Molds are found everywhere, and can grow on almost any substance when moisture is present. They reproduce by spores, which are carried by air currents. When spores land on a moist surface suitable for life, they begin to grow. Mold is normally found indoors at levels which do not affect most healthy individuals.
Because common building materials are capable of sustaining mold growth and mold spores are ubiquitous, mold growth in an indoor environment is typically related to water or moisture and may be caused by incomplete drying of flooring materials (such as concrete). Flooding, leaky roofs, building-maintenance or indoor-plumbing problems can lead to interior mold growth. Water vapor commonly condenses on surfaces cooler than the moisture-laden air, enabling mold to flourish. This moisture vapor passes through walls and ceilings, typically condensing during the winter in climates with a long heating season. Floors over crawl spaces and basements, without vapor barriers or with dirt floors, are mold-prone. The “doormat test” detects moisture from concrete slabs without a sub-slab vapor barrier. Some materials, such a polished concrete, do not support mold growth.
Molds are ubiquitous, and mold spores are a common component of household and workplace dust. In large amounts they can be a health hazard to humans, potentially causing allergic reactions and respiratory problems.Some molds produce mycotoxins that can pose serious health risks to humans and animals. “Toxic mold” refers to molds which produce mycotoxins, such as Stachybotrys chartarum. Exposure to high levels of mycotoxins can lead to neurological problems and death. Prolonged exposure (for example, daily exposure) can be particularly harmful.Symptoms of mold exposure may include nasal and sinus congestion; runny nose, eye irritation; itchy, red, watery eyes, respiratory problems, such as wheezing and difficulty breathing, chest tightness, cough, throat irritation, skin irritation (such as a rash), headache, and persistent sneezing.
Mold is detectable by smell and signs of water damage on walls or ceiling, and can grow in places invisible to the human eye. It may be found behind wallpaper or paneling, on the inside of ceiling tiles, the back of drywall, or the underside of carpets or carpet padding. Piping in walls may also be a source of mold, since they may leak (causing moisture and condensation).
Spores need three things to grow into mold: nutrients – cellulose (the cell wall of green plants) is a common food for indoor spores; moisture – To begin the decaying process caused by mold; time -mold growth begins from 24 hours to 10 days after the provision of growing conditions. Mold colonies can grow inside buildings, and the chief hazard is the inhalation of mycotoxins. After a flood or major leak, mycotoxin levels are higher even after a building has dried out.
The first step in assessment is to non-intrusively determine if mold is present by visually examining the premises, a mold inspection; visible mold helps determine the level of remediation necessary. If mold is actively growing and visibly confirmed, sampling for its specific species is unnecessary.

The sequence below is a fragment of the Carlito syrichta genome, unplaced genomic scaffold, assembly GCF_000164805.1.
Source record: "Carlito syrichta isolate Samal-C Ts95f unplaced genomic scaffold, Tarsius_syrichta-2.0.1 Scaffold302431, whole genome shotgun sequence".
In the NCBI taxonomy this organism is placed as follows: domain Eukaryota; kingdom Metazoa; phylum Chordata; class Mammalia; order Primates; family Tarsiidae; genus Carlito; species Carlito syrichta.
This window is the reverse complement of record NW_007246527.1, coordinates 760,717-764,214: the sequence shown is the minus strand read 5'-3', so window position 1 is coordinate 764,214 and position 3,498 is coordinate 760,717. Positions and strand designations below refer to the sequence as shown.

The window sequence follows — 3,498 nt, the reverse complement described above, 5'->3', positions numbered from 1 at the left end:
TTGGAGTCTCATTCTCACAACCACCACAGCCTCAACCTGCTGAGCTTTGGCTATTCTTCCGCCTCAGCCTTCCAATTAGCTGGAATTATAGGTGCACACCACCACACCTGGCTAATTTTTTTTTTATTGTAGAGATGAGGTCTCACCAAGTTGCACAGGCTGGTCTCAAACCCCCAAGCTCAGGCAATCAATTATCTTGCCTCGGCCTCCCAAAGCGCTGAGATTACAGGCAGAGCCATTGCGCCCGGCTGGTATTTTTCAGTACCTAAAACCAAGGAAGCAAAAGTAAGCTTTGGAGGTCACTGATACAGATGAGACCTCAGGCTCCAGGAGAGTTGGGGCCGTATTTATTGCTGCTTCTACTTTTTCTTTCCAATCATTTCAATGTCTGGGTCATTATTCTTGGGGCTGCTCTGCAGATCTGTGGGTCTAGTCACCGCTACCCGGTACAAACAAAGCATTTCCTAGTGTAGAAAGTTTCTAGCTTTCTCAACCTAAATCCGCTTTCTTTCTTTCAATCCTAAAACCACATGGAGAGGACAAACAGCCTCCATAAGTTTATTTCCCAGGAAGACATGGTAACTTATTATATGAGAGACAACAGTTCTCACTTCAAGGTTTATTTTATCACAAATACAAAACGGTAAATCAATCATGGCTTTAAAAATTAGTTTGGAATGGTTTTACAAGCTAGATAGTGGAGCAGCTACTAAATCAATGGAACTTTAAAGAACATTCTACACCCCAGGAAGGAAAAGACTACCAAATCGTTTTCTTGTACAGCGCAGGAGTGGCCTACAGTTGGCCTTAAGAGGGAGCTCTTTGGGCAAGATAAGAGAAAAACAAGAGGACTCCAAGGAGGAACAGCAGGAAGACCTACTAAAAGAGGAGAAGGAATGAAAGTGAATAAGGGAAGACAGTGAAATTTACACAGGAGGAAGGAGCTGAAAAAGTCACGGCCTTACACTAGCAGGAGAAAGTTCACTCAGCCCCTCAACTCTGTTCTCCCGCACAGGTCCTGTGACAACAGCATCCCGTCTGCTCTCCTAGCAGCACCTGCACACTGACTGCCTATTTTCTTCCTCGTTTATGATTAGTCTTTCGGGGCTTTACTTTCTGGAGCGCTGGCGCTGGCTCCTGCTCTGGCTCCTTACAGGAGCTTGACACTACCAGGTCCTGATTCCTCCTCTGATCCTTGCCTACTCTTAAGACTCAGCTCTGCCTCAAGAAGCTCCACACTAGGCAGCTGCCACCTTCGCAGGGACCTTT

Intrusive observation is sometimes needed to assess the mold level. This includes moving furniture, lifting (or removing) carpets, checking behind wallpaper or paneling, checking ventilation ductwork and exposing wall cavities.
Detailed visual inspection and the recognition of moldy odors should be used to find problems. Efforts should focus on areas where there are signs of liquid moisture or water vapor (humidity), or where moisture problems are suspected.
The first step in solving an indoor mold problem is to remove the moisture source; new mold will begin to grow on moist, porous surfaces within 24 to 48 hours. There are a number of ways to prevent mold growth. Some cleaning companies specialize in fabric restoration, removing mold (and mold spores) from clothing to eliminate odor and prevent further damage to garments.
The effective way to clean mold is to use detergent solutions which physically remove mold. Many commercially available detergents marketed for mold cleanup include an EPA-approved antifungal agent.
Significant mold growth may require professional mold remediation to remove the affected building materials and eradicate the source of excess moisture. In extreme cases of mold growth in buildings, it may be more cost-effective to condemn the building than to reduce mold to safe levels.
The goals of remediation are to remove (or clean) contaminated materials, preventing fungi (and fungi-contaminated dust) from entering an occupied (or non-contaminated) area while protecting workers performing the abatement.
It is very important to hire a firm that is professionally trained and certified by the IICRC in Mold remediation and Water Damage Restoration. They must follow the ANSI/IICRC S520 Mold Remediation and the ANSI/IICRC S500 Water Damage Restoration
If you notice or suspect that you have mold growing in your home contact Scope Environmental a IICRC Certified firm that adheres strictly the IICRC Standards for a thorough evaluation and thermal imaging is also available.
Mold often gives off a strong, musty scent so you may smell it before you see it. At Scope Environmental we offer mold and black mold removal as well as provide our customers with prevention methods and tips.
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